My plan was to spend 3 days in Delhi and then move onto seeing the rest of the Golden Triangle (Delhi, Agra & Jaipur). On day 2 I met up with my couchsurfing friend who took me around the old part of the city. We tried some traditional South Indian cuisine, visited the Sikh Golden Temple, saw the India Gate, and shopped around a little. After a lovely long day I bid him adieu and made my way back to my hostel with the promise of reconnecting again the next day. That evening though I was jolted awake by the strongest urge to throw up. I ran to the bathroom and pretty much stayed there all night. Yes, you guessed it, I got the good ole Delhi belly. It is a given when you go to India so just pray it happens sooner rather than later so you can quickly get it out the way. Essentially it is a stomach virus you get from consuming contaminated water and it’s a gamble you take with restaurants. Sometimes they wash their food in filtered water sometimes in tap water. I’d obviously eaten at a restaurant specializing in the latter.

Delhi belly will have you man down for at least 2 days. Rather just rest and keep yourself hydrated because trying to fight it while being active in the humidity of India only makes you feel worse. The virus can last anywhere between 2 and 5 days and you will experience vomiting and diarrhea. Eventually though by day 5 I was fed up and went to see a local doctor who gave me medicine that sorted me out in less than a day. Don’t be afraid to go to local doctors! Ask the advice of the staff of where you are staying who is trustworthy and then go see someone. Because Delhi belly is such a common ailment in India it is easy to diagnose and treat. The doctor visit cost me 350 INR and my medicine about 500 INR. It’s a virus so your broad spectrum antibiotics can do nothing against it.

I did however after feeling a little better get back out to explore Delhi on my last day. My driver had suggested taking me to a bazaar as I had mentioned I wanted to buy some traditional attire. Let me tell you one thing, if you are ever interested in training your sales team, then send them to India. The store keepers (a bit more in the cities than the villages) are relentless. They will follow you around the entire store, constantly make suggestions and keep trying to convince you to make a purchase, and once you agree to buy something then they try to convince you to buy more. I hate shopping with a salesman hanging over my shoulder. I get anxious and can’t actually look around. You can try explain this but it will not register. I actually laughed at this situation at the end of my trip. I was so badly ripped off! I had no clue what to expect price wise and was still too timid to fight a price down. I think I spent more in that shop than I would have covering all travel related expenses in India for a week. Another lesson. If you go shopping try have something specific in mind and ask locals what they would expect to pay beforehand.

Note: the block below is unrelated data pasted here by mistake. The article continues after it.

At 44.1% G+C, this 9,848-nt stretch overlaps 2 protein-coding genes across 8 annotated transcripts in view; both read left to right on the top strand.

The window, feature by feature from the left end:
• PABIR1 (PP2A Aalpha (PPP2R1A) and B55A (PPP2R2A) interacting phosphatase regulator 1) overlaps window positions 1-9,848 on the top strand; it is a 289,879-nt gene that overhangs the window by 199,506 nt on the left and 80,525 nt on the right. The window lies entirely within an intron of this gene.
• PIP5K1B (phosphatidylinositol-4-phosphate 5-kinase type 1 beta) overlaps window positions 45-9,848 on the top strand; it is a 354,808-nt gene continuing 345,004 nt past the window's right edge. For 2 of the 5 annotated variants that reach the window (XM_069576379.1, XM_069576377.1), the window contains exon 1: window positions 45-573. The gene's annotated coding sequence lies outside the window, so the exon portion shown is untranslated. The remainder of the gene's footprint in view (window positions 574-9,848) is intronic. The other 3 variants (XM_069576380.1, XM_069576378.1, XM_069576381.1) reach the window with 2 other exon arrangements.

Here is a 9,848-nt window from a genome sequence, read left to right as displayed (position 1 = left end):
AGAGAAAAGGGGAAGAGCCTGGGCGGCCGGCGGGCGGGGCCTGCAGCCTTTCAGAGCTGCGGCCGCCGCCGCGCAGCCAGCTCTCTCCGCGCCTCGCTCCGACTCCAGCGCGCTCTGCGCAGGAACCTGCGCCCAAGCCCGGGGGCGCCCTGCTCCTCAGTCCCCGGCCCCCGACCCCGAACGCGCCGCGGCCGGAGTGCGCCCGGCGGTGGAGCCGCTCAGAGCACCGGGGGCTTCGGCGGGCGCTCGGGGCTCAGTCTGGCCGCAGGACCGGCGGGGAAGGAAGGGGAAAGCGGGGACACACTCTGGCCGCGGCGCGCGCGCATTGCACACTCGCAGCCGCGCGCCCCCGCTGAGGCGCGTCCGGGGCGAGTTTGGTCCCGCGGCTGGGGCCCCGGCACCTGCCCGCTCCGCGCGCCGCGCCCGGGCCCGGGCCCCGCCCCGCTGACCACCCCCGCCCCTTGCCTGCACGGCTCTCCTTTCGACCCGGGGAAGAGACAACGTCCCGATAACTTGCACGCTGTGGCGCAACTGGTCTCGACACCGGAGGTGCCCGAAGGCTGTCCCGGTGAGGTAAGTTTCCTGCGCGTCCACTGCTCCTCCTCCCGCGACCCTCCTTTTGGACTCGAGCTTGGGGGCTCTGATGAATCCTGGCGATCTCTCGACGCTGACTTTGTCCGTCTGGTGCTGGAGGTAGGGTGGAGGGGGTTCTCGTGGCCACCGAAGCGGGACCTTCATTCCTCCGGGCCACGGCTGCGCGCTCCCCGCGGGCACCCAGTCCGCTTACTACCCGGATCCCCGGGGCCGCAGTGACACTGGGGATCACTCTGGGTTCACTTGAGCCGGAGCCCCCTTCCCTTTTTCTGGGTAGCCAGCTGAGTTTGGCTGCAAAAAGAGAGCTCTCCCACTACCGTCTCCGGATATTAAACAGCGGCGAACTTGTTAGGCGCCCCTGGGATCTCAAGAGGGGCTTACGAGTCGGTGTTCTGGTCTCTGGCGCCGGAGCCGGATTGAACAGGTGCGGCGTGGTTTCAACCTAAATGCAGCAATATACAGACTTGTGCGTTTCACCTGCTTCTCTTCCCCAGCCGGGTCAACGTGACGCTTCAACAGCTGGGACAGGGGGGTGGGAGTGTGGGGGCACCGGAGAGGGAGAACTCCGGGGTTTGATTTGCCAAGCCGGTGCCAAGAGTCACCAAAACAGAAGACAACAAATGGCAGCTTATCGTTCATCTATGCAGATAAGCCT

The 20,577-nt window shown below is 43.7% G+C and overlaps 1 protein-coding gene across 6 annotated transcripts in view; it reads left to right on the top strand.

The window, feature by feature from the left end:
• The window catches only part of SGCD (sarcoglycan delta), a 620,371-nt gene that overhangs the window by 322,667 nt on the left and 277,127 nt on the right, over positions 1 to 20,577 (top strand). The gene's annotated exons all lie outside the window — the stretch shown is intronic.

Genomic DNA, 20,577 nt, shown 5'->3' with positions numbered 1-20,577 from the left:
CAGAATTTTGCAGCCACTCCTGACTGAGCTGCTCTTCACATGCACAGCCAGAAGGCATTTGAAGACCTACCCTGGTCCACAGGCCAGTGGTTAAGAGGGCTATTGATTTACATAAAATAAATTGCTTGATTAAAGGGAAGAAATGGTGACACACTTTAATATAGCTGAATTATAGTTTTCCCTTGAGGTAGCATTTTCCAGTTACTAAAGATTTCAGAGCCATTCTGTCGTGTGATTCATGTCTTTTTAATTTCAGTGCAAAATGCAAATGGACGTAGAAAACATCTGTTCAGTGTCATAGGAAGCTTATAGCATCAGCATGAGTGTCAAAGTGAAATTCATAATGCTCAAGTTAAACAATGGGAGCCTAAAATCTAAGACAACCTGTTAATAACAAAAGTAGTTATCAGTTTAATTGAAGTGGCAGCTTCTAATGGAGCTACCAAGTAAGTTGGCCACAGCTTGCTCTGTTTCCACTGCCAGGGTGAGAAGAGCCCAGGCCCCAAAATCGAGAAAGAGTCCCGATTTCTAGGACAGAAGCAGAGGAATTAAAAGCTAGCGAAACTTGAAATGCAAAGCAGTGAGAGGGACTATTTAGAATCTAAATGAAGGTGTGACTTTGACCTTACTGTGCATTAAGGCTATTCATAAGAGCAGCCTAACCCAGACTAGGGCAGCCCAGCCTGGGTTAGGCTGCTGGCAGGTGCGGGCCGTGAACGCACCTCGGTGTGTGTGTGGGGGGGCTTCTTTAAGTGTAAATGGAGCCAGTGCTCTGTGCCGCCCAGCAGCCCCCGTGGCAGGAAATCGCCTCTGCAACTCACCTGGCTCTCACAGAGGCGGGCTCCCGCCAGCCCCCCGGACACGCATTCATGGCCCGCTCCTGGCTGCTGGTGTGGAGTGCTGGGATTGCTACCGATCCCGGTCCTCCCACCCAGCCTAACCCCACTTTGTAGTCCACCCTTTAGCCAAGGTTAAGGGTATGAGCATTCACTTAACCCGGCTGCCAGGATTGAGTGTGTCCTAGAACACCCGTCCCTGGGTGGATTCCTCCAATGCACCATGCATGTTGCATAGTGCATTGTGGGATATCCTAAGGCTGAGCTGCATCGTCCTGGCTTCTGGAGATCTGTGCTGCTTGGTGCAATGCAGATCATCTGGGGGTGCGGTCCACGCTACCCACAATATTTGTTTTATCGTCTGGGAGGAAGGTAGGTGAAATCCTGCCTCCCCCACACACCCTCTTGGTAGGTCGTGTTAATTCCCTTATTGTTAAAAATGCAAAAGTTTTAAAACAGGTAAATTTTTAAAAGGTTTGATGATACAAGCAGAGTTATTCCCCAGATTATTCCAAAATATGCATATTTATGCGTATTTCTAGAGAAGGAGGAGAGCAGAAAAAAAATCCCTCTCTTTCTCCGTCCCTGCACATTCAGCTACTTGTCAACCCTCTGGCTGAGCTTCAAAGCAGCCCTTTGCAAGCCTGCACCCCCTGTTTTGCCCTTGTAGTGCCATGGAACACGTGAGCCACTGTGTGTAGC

I then hopped onto a train and made my way into Agra to visit the Taj Mahal. At this stage I did not trust the Indian men. I am normally a very open person which means strangers feel comfortable approaching and talking to me but due to my skepticism I was sure to avoid eye contact and close myself off as obviously as I could. On the train I had met an English couple who I shared a taxi to the Taj Mahal gardens with. These days there are a lot of white travelers in India so if you are feeling unsafe then find one and ask if you can travel with them. I only say white as it means noticeably foreign. You will however learn to trust India and to open yourself up and will be rewarded for it.